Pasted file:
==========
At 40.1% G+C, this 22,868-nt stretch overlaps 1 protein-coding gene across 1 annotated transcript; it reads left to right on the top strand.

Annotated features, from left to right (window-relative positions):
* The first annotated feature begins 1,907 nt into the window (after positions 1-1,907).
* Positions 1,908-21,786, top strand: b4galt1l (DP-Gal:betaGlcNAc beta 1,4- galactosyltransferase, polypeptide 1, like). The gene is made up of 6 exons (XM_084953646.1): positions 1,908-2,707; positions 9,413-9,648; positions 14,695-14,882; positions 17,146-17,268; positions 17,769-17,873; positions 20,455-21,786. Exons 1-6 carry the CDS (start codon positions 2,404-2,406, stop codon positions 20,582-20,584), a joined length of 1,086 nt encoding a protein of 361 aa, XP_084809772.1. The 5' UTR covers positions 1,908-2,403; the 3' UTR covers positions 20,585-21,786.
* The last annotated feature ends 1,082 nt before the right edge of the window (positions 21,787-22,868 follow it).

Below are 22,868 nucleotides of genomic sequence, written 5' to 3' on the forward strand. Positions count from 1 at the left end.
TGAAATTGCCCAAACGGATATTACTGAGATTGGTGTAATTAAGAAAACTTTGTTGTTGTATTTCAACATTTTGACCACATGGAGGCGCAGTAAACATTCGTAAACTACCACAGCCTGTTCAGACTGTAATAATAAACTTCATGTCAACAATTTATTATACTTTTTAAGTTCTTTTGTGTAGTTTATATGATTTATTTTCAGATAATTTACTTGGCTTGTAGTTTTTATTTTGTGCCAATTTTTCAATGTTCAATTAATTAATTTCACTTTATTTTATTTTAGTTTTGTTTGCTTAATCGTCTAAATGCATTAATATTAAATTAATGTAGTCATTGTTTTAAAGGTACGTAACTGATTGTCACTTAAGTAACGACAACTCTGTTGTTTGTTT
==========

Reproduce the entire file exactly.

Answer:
At 40.1% G+C, this 22,868-nt stretch overlaps 1 protein-coding gene across 1 annotated transcript; it reads left to right on the top strand.

Annotated features, from left to right (window-relative positions):
* The first annotated feature begins 1,907 nt into the window (after positions 1-1,907).
* Positions 1,908-21,786, top strand: b4galt1l (DP-Gal:betaGlcNAc beta 1,4- galactosyltransferase, polypeptide 1, like). The gene is made up of 6 exons (XM_084953646.1): positions 1,908-2,707; positions 9,413-9,648; positions 14,695-14,882; positions 17,146-17,268; positions 17,769-17,873; positions 20,455-21,786. Exons 1-6 carry the CDS (start codon positions 2,404-2,406, stop codon positions 20,582-20,584), a joined length of 1,086 nt encoding a protein of 361 aa, XP_084809772.1. The 5' UTR covers positions 1,908-2,403; the 3' UTR covers positions 20,585-21,786.
* The last annotated feature ends 1,082 nt before the right edge of the window (positions 21,787-22,868 follow it).

Below are 22,868 nucleotides of genomic sequence, written 5' to 3' on the forward strand. Positions count from 1 at the left end.
TGAAATTGCCCAAACGGATATTACTGAGATTGGTGTAATTAAGAAAACTTTGTTGTTGTATTTCAACATTTTGACCACATGGAGGCGCAGTAAACATTCGTAAACTACCACAGCCTGTTCAGACTGTAATAATAAACTTCATGTCAACAATTTATTATACTTTTTAAGTTCTTTTGTGTAGTTTATATGATTTATTTTCAGATAATTTACTTGGCTTGTAGTTTTTATTTTGTGCCAATTTTTCAATGTTCAATTAATTAATTTCACTTTATTTTATTTTAGTTTTGTTTGCTTAATCGTCTAAATGCATTAATATTAAATTAATGTAGTCATTGTTTTAAAGGTACGTAACTGATTGTCACTTAAGTAACGACAACTCTGTTGTTTGTTT